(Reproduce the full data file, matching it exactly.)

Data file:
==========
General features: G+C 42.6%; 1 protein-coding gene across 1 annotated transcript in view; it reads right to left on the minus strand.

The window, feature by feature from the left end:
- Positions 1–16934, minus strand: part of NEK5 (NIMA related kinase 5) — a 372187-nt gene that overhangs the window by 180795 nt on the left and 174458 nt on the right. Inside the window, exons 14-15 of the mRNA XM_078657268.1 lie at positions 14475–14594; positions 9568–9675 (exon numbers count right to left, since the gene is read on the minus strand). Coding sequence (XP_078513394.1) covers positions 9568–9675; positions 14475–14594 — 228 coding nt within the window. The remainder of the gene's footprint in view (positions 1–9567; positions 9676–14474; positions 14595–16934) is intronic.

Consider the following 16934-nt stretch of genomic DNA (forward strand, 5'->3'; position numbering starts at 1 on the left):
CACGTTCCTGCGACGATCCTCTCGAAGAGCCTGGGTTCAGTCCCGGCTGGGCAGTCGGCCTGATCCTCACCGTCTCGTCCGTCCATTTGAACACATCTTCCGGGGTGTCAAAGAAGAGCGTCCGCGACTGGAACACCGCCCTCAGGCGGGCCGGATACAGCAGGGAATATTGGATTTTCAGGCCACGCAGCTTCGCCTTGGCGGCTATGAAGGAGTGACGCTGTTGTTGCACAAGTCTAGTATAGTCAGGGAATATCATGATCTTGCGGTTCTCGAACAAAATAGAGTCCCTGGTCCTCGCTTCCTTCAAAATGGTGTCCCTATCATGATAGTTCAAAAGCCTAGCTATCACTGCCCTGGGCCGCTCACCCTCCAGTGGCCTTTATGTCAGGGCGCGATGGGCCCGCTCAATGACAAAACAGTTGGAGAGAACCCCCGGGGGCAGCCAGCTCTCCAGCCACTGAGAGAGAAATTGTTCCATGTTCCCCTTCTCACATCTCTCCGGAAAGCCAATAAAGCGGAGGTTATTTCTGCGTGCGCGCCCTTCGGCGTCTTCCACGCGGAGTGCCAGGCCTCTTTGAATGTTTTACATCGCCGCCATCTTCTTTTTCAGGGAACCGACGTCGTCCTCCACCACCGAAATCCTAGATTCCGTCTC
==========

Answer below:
General features: G+C 42.6%; 1 protein-coding gene across 1 annotated transcript in view; it reads right to left on the minus strand.

The window, feature by feature from the left end:
- Positions 1–16934, minus strand: part of NEK5 (NIMA related kinase 5) — a 372187-nt gene that overhangs the window by 180795 nt on the left and 174458 nt on the right. Inside the window, exons 14-15 of the mRNA XM_078657268.1 lie at positions 14475–14594; positions 9568–9675 (exon numbers count right to left, since the gene is read on the minus strand). Coding sequence (XP_078513394.1) covers positions 9568–9675; positions 14475–14594 — 228 coding nt within the window. The remainder of the gene's footprint in view (positions 1–9567; positions 9676–14474; positions 14595–16934) is intronic.

Consider the following 16934-nt stretch of genomic DNA (forward strand, 5'->3'; position numbering starts at 1 on the left):
CACGTTCCTGCGACGATCCTCTCGAAGAGCCTGGGTTCAGTCCCGGCTGGGCAGTCGGCCTGATCCTCACCGTCTCGTCCGTCCATTTGAACACATCTTCCGGGGTGTCAAAGAAGAGCGTCCGCGACTGGAACACCGCCCTCAGGCGGGCCGGATACAGCAGGGAATATTGGATTTTCAGGCCACGCAGCTTCGCCTTGGCGGCTATGAAGGAGTGACGCTGTTGTTGCACAAGTCTAGTATAGTCAGGGAATATCATGATCTTGCGGTTCTCGAACAAAATAGAGTCCCTGGTCCTCGCTTCCTTCAAAATGGTGTCCCTATCATGATAGTTCAAAAGCCTAGCTATCACTGCCCTGGGCCGCTCACCCTCCAGTGGCCTTTATGTCAGGGCGCGATGGGCCCGCTCAATGACAAAACAGTTGGAGAGAACCCCCGGGGGCAGCCAGCTCTCCAGCCACTGAGAGAGAAATTGTTCCATGTTCCCCTTCTCACATCTCTCCGGAAAGCCAATAAAGCGGAGGTTATTTCTGCGTGCGCGCCCTTCGGCGTCTTCCACGCGGAGTGCCAGGCCTCTTTGAATGTTTTACATCGCCGCCATCTTCTTTTTCAGGGAACCGACGTCGTCCTCCACCACCGAAATCCTAGATTCCGTCTC